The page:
All or nearly all of the officers and most of the men had fought at Anzac, and they explored the old positions with feelings of emotion stronger and deeper than could be awakened in their hearts by any other battle-ground of the war.

For the purpose of finding out if the Turks were complying with the terms of the armistice, the Regiment was page 246ordered by the 28th Division, under whom it was serving, to make a detailed reconnaissance of an area bounded by a line Gaba Tepe—Kilia in the south to a line Karakova Burnu—Kara Acaj Limon on the north. This reconnaissance took place between the 11th and 15th, and three officers and forty-five other ranks took part in it.

A view of Walker's Ridge after the Armistice.

A view of Walker's Ridge after the Armistice.

Many visits were made to the old battlefields at Anzac, and special parties searched for graves and missing comrades of the Canterbury and other regiments; all graves were tended with loving care and great pains taken to have them properly marked and recorded.

E. R. Peacock, writing on the spot, says:—"The spirit of true comradeship towards the dead shows itself in a wonderful and beautiful manner. Going over each remnant, buttons and scraps of cloth and other details they found sufficient to be convinced that the remains were those of a comrade. It is impossible to describe or to do justice to the tender, reverent, care with which each particle was gathered together, a grave dug, and the whole buried in quiet impressive solemnity.

page 247

There was no funeral service but no dignitary ever received a more truly loving Christian burial than did these remains. Those, big strong rough looking troopers with their shovels hunting for their comrades on the old battlefields is a picture no artist could paint nor any poet do justice to. They represent the true spirit of the Anzac. We grant them brave as lions, facing dangers without a sense of fear, enduring hardships and privations that would kill most mortals and we talk of their self-reliance, confidence, resourcefulness and bluff, but when it comes to this kind of work what seems to be a new characteristic appears. They displayed a tenderness, care and love which could not be excelled by mother or wife or child."

The men of both the mounted regiments were treated with the greatest consideration by the British Command, and nearly all the officers and some of the men visited Constantinople.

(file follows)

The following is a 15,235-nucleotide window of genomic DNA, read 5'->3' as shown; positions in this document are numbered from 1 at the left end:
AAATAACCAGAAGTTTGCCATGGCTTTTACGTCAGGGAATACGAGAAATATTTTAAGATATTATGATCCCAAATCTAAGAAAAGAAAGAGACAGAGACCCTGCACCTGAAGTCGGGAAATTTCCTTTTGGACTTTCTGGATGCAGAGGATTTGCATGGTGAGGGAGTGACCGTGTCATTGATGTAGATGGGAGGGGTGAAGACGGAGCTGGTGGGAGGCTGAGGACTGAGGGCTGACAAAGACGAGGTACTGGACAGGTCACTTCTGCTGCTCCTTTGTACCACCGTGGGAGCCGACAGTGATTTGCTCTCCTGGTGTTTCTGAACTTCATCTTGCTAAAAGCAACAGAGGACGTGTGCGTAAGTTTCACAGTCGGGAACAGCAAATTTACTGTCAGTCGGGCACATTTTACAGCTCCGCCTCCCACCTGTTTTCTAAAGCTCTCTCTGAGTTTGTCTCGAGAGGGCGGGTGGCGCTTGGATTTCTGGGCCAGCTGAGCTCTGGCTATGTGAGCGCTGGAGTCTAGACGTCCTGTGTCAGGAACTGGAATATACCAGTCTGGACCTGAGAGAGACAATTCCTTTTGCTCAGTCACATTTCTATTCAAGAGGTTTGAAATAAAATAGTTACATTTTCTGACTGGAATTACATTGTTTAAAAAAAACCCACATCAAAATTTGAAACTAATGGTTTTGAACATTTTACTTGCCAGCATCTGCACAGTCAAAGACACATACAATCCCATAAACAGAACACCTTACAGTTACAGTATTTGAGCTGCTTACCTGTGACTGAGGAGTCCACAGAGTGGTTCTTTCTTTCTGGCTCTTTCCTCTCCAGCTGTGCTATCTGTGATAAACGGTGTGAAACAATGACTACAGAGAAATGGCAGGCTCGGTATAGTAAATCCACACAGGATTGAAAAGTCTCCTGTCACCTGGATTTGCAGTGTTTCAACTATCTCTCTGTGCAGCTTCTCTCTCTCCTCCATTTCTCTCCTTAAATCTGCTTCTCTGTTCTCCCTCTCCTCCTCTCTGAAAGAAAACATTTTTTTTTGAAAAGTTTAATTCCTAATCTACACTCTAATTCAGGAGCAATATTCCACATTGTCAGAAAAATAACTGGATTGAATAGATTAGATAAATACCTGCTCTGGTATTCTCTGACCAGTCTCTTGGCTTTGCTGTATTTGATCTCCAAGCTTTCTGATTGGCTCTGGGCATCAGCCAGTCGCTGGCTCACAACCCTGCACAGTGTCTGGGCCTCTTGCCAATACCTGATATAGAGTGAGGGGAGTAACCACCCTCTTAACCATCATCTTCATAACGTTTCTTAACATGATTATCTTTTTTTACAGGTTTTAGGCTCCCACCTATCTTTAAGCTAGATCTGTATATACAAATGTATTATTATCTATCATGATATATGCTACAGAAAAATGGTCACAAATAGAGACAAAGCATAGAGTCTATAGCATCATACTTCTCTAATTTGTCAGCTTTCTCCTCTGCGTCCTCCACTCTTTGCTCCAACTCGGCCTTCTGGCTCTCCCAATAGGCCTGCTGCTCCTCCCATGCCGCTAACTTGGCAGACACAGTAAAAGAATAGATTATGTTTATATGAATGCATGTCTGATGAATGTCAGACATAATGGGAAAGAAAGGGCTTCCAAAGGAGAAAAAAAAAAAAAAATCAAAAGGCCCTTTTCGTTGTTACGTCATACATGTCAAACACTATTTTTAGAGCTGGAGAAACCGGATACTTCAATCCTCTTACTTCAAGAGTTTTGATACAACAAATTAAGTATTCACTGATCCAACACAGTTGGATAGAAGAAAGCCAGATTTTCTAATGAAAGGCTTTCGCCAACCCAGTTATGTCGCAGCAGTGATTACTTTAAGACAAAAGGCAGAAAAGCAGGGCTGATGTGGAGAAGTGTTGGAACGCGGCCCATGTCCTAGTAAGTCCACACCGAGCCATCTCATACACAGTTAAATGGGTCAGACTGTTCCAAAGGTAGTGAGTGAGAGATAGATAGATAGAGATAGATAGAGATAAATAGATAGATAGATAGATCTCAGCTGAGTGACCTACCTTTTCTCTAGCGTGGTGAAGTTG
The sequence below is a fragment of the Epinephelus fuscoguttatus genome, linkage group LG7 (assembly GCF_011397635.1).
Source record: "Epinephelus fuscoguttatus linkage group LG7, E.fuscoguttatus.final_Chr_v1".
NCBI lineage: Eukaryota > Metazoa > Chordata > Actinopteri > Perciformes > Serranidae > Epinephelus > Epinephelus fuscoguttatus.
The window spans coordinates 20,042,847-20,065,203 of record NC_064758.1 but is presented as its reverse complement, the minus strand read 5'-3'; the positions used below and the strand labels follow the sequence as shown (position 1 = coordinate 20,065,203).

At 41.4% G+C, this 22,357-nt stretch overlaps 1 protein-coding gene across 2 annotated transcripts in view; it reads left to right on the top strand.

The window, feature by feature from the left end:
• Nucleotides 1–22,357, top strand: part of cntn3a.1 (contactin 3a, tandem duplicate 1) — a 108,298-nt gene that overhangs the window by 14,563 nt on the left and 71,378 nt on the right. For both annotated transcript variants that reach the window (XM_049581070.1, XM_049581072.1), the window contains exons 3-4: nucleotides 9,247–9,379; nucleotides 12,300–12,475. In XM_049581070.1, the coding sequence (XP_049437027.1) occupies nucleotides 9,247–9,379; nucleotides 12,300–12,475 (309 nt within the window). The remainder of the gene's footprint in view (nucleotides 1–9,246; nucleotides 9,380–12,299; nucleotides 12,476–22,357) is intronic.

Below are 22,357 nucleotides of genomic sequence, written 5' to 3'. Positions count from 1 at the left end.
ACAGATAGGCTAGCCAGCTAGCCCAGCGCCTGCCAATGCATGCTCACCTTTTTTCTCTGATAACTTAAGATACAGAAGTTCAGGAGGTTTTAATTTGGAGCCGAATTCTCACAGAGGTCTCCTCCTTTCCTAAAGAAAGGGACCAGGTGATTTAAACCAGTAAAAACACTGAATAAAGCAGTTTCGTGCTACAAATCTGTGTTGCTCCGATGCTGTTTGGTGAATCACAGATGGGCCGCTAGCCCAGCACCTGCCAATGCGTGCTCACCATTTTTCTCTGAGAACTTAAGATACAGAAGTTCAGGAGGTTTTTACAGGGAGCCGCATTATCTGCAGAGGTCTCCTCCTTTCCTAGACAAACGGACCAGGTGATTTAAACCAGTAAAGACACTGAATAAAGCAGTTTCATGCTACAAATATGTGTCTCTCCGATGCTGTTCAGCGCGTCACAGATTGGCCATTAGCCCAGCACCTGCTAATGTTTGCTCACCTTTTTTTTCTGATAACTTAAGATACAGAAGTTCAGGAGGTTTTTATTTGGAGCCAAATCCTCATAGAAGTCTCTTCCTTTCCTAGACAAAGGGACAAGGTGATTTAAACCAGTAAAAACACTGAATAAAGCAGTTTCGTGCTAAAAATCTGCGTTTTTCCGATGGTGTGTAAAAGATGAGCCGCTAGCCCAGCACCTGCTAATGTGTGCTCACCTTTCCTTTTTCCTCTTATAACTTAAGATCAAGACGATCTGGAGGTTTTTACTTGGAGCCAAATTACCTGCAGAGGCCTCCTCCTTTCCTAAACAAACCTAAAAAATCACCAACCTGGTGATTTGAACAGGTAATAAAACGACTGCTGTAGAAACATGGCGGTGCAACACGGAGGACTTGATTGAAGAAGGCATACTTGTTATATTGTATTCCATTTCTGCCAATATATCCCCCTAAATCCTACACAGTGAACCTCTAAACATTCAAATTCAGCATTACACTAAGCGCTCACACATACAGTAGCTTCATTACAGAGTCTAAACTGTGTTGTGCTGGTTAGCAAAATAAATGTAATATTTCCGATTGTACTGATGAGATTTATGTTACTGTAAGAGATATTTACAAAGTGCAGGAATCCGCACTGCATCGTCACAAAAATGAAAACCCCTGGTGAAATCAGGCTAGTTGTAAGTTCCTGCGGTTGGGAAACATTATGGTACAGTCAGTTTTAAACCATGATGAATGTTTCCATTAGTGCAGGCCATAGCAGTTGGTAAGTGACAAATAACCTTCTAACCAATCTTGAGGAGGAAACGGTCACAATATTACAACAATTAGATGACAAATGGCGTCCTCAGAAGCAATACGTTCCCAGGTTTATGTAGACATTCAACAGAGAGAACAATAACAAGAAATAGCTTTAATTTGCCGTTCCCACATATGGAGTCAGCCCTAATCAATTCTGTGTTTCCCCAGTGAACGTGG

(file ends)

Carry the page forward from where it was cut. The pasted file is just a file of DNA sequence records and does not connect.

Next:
C.M.R. Cemetery on the beach at Anzac (after the Armistice).

C.M.R. Cemetery on the beach at Anzac (after the Armistice).

On January 17th four officers and forty-five other ranks went across to the Asiatic shore and visited ancient Troy.

Less four officers and ninety other ranks, with the horses and transport vehicles, the Regiment embarked on board H.M.T. Norman on January 19th, and arrived at Port Said on the 22nd, going through by train to Kantara. Next morning page 248the journey to Rata was continued by train, and the Regiment went into camp with the rest of the Brigade.

At Rafa the time was taken up by a certain amount of training and the inception of an "Educational Scheme;" on February 15th there was held a Divisional Gymkana; and on a never-to-be-forgotten occasion the men of the Regiment presented the 'old Colonel' with a walking stick—still cherished by him as the greatest gift he has ever received.

In the early days of March rumours of disturbances in Egypt had been current, but little attention was paid to them. But on the 17th at noon orders were received for the whole Brigade to move immediately to Kantara, which was reached by the Regiment at 6.30 on the morning of the 18th. Horses and saddlery were drawn from the Remount Depot and Ordnance Stores respectively, and Regimental Headquarters with the 1st Squadron marched to Benha, in the Delta, on March 21st, and on the 23rd the whole Regiment moved by rail to Tanta. The next day a small column was formed, consisting of the Canterbury Regiment, four armoured cars and a small armoured train, which proceeded to march through the Delta.